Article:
“Clearly this is ludicrous for one country, but imagine if every country in the world had the same idea. If every country decided to behave in the same way then we would have to pay 195 fees every year, keep up with the changes in taxation law for 195 different countries, keep accounts on behalf of 195 different countries and submit payments to 195 tax offices in 195 different countries, and jump through whatever hoops were required to prove that we were doing all of this honestly and without any error.
“Therefore from mid December 2020 onward we ship to every country in the world... except the UK.
“We have many customers within the UK and would like to be able to trade with them. Not being able to send parcels to the UK does not work in any way in our favour and it is not what we wanted. We are forced by British policy to stop dealing with British customers. If you're angry about this, and you may well be so, please contact your elected representative in the UK.”
Dutch Bike Bits is referring to HMRC’s new rules on VAT which came into force on January 1.
These new rules require overseas ‘online marketplaces’ (OMPs) to register with HMRC in order to pay UK VAT if the sale value is under £135 – with VAT now being collected at the point of sale rather than the point of importation.
The BBC quotes a government spokesman who explains the reason for the new measures: "The new VAT model ensures goods from EU and non-EU countries are treated in the same way and that UK businesses are not disadvantaged by competition from VAT-free imports.
"The new system also addresses the problem of overseas sellers failing to pay the right amount of VAT on sales of goods already in the UK at the point of sale, raising an anticipated £300m every year.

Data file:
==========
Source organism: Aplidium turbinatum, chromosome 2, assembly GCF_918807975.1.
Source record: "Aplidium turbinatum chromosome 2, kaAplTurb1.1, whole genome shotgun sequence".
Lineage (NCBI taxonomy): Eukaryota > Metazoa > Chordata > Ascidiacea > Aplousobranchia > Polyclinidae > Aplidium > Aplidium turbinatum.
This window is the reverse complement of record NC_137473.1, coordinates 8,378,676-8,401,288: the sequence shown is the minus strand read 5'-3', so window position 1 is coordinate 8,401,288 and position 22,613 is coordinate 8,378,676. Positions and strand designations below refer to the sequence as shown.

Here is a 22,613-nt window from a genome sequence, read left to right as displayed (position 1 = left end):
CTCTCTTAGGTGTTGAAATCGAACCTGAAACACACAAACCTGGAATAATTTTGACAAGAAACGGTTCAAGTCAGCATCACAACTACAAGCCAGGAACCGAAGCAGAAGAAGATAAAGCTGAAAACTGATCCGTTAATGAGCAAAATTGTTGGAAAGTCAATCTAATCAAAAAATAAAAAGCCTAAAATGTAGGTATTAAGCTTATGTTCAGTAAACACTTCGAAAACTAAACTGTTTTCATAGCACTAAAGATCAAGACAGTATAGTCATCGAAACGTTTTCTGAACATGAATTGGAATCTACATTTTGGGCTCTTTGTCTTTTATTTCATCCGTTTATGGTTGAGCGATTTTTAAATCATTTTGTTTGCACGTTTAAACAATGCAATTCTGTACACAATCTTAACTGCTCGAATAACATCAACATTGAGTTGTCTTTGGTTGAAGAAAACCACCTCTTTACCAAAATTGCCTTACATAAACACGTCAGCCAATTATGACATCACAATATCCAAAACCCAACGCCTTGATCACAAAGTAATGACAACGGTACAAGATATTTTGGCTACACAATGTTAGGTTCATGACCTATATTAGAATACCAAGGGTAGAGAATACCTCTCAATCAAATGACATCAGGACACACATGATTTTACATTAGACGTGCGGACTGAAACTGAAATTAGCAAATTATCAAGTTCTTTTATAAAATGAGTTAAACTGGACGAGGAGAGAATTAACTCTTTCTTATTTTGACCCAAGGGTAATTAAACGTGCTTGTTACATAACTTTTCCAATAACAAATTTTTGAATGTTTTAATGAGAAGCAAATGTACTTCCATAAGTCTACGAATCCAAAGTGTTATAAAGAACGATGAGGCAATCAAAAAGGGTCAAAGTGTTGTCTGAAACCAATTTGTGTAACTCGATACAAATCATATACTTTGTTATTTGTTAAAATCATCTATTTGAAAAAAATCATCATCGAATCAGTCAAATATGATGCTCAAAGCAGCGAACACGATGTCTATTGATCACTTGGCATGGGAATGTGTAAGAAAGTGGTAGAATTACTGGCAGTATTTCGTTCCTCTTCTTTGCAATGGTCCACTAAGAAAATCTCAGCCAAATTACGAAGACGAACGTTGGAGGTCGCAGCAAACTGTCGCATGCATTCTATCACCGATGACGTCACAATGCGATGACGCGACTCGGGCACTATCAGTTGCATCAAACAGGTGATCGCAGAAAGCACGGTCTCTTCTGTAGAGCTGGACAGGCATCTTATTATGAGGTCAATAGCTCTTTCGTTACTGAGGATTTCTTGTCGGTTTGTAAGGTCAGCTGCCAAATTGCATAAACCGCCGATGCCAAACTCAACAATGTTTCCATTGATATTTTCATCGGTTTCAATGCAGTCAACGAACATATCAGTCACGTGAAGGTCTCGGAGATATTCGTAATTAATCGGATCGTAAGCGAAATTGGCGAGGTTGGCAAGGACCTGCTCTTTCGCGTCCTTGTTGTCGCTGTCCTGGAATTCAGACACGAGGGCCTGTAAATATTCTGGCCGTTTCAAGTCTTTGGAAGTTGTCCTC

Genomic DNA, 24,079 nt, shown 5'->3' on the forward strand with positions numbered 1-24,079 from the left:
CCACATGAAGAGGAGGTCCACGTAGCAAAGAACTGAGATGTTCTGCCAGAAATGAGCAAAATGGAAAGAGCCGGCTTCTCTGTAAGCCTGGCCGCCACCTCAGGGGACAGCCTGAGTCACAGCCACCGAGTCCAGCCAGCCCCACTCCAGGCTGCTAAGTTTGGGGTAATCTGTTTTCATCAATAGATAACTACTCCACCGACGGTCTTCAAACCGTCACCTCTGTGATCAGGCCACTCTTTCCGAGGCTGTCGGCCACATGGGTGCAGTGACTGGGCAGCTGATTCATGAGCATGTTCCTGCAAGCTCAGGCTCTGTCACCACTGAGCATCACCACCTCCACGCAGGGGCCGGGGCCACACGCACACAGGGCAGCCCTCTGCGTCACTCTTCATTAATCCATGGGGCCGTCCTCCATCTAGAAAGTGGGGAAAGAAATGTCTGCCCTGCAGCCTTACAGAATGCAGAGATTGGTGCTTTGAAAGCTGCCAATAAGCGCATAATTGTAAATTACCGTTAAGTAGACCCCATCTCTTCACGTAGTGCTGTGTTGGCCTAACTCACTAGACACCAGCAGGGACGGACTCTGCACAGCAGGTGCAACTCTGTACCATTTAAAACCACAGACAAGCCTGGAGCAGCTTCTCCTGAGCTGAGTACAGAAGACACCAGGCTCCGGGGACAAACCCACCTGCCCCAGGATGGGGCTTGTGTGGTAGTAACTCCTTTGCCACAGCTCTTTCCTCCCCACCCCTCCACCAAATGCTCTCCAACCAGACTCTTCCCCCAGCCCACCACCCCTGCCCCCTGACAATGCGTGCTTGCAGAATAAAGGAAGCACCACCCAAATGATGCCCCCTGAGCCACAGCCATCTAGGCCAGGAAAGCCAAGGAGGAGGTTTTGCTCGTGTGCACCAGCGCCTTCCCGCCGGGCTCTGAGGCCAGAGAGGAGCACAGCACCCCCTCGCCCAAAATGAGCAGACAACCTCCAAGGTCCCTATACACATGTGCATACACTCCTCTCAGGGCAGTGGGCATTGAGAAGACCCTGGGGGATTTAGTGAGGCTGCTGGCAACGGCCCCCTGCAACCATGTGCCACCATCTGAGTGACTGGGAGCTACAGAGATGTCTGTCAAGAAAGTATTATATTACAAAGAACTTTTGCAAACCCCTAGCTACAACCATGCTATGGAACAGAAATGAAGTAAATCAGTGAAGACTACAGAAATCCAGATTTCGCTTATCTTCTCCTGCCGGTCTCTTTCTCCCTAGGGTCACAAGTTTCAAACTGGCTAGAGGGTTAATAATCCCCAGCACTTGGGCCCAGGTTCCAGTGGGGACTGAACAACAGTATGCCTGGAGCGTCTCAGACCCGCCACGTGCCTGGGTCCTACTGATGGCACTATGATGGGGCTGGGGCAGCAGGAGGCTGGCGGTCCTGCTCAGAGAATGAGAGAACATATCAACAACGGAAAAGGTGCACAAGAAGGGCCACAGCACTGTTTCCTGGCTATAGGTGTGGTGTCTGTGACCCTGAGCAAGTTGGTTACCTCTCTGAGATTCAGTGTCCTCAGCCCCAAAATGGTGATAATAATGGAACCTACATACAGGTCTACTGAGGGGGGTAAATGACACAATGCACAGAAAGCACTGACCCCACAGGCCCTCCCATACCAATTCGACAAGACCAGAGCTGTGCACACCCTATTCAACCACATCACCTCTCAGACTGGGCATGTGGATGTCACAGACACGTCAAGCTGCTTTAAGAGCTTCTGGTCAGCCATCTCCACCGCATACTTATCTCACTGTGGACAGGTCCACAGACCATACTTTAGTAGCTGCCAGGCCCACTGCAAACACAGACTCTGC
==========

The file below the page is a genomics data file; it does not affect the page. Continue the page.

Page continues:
"Many EU businesses which currently sell goods to UK customers will have already registered for UK VAT under existing rules and HMRC is working very closely with those who haven't to ensure they can comply with the changes."
However, it appears that an increasing number of Europe-based retailers, rather than dealing with an extra level of bureaucracy and possible extra costs, are simply stopping selling to the UK altogether, for the time being at least.
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Simon Smythe is Cycling Weekly's senior tech writer and has been in various roles at CW since 2003. His first job was as a sub editor on the magazine following an MA in online journalism (yes, it was just after the dot-com bubble burst).
In his cycling career Simon has mostly focused on time trialling with a national medal, a few open wins and his club's 30-mile record in his palmares. These days he spends a bit more time testing road bikes, or on a tandem doing the school run with his younger son.
What's in the stable? There's a Colnago Master Olympic, a Hotta TT700, an ex-Castorama lo-pro that was ridden in the 1993 Tour de France, a Pinarello Montello, an Independent Fabrication Club Racer, a Shorter fixed winter bike and a renovated Roberts with a modern Campag groupset.